February 8, 1995
Dear Sir or Madam:
The Competitive Enterprise Institute would like to comment on the draft of the Child Restraint Study Report:
1) Safety of Air Travel vs. Ground Travel
A few panel participants claimed that auto safety was unrelated to the question of whether mandating child restraint systems (CRSs) on airplanes will improve safety. If the proposed change in the law is enacted, there may be marginal safety benefits for air travel. However, looking only at air safety is ignoring the major part of the story, ie. safety on the ground.
The FAA should acknowledge that a) the effects of mandating CRSs on airplanes does have a crucial effect on overall safety, due to passenger diversion to cars, and b) the FAA has a duty to examine the overall effects of such a change in the current law, and that this duty includes studying ground safety issues.
No one questions that the risks associated with air travel are much lower than the risks of travel by car. The FAA should continue to affirm the fact that although a change in the law might produce small benefits in air safety, the effect of higher risks on the road will be a net loss in overall safety.
2) Elasticity of Demand and Rates of Diversion
Judging from the elasticities presented in Exhibit 2-4 of the draft report, non-business travel, especially for lower income travelers, is very sensitive to price changes in airplane tickets.
The proposed change in the law does not require families to purchase an extra ticket for their children under age two. However, to ensure a seat for their child, especially on busy holiday flights, parents would be obliged to purchase an extra seat. Furthermore, as noted in Panel 4, air carriers do not usually have specially-priced tickets for children, and they have given no sign that this would change.
For example, under the changed law, a couple who usually travel with their child as a “lap baby” would find themselves burdened with the cost of an extra round trip ticket to ensure the extra seat. They have many options: buy the extra ticket, stay at home, or drive to that destination or a different one. Because of the extra cost and the high elasticity of air travel, it is likely that many families would hit the road.
All of the families who are “diverted” from flying to driving will find themselves at a higher risk of injury or death. This is the conclusion that most of the studies included as part of the FAA review process reached, as well as the position of the FAA for the past several years. CEI trusts that the possibility of these extra deaths and injuries will receive the highest possible consideration.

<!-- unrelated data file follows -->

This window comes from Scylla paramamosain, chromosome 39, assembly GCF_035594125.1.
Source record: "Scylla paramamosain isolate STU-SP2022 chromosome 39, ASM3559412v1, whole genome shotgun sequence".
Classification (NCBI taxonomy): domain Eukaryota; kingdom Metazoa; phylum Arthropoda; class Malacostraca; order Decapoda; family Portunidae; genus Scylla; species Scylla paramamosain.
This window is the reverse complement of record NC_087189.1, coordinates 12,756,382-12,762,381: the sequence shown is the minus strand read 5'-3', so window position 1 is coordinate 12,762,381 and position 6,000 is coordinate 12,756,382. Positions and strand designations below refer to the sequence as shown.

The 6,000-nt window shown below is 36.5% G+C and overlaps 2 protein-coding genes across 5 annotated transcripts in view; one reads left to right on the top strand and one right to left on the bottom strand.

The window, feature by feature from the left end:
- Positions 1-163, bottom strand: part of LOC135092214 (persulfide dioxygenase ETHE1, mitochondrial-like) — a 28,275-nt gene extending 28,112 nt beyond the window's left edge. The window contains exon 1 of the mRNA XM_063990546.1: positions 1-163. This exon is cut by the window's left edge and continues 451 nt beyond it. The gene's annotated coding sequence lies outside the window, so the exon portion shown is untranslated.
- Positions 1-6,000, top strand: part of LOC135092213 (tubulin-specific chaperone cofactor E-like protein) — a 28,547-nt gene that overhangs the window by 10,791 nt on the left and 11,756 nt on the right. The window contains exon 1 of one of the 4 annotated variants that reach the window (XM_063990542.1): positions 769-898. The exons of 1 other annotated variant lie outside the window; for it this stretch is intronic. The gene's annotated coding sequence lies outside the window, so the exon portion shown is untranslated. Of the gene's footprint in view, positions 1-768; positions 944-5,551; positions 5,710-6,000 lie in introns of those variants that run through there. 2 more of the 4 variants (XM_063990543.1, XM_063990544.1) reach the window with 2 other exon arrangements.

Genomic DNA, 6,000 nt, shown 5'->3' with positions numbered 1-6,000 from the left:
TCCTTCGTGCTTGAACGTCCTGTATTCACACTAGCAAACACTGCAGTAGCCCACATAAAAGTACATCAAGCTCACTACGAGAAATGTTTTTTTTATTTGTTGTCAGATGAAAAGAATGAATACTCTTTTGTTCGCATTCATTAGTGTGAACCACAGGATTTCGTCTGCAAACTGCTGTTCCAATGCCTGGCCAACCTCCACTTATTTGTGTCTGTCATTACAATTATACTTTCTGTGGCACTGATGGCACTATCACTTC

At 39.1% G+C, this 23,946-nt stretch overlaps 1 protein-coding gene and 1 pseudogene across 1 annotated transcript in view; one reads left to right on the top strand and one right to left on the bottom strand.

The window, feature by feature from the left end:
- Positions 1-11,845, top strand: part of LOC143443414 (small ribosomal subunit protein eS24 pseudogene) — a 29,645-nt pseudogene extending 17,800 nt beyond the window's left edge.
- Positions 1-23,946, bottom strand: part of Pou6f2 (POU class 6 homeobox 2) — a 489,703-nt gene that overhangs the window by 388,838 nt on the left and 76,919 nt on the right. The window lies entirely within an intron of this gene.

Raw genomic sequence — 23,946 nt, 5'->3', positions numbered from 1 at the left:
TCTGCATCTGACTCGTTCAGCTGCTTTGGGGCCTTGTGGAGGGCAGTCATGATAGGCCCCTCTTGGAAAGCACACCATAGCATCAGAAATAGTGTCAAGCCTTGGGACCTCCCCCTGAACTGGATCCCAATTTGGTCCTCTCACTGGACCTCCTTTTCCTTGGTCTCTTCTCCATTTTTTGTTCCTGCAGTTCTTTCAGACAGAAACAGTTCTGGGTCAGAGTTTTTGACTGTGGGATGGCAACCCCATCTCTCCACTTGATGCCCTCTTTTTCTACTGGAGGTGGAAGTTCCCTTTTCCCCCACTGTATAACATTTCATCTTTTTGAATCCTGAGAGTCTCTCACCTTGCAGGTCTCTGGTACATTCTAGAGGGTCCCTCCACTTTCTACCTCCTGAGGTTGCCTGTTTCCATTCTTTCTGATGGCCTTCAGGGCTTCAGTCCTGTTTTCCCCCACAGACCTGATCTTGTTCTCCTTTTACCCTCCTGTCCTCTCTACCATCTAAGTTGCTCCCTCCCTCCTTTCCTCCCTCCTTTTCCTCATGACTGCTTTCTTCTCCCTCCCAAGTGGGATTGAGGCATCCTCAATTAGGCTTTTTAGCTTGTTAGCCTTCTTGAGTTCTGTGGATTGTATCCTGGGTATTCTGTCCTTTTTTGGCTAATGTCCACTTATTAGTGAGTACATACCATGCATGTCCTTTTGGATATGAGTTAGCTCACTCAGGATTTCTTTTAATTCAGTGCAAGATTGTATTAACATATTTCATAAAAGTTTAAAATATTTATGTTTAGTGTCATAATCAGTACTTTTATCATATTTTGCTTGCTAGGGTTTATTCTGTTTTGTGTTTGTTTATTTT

CEI would also ask that the FAA carefully consider and publicize from the outset the risks that the proposed legislation entails. Rather than a “dollars vs. lives” framework, the FAA should engage in a “lives vs. lives” risk analysis.
The FAA’s own studies show that of the 10 infant fatalities in air crashes in the past 15 years, the use of CRSs would have prevented at most two, and no one has given any evidence that the number could be higher. We suggest that the FAA contrast those air tragedies with the number of people who might die on the road as a result of the proposed law before proposing any changes in it.
3) Anti-Competitive Aspects
The Airline Transport Association, the Association of Flight Attendants, and several airline representatives have all voiced their support for mandating CRSs on airplanes. From Panel 5, as noted in the draft report: Even though air carriers feel that children would be safer using a CRS, they cannot individually implement a new policy requiring the use of such devices without negatively affecting their market share. In addition, they cannot concurrently implement such a change without raising an anti-trust issue. The FAA needs to act for CRSs to be required in air transportation.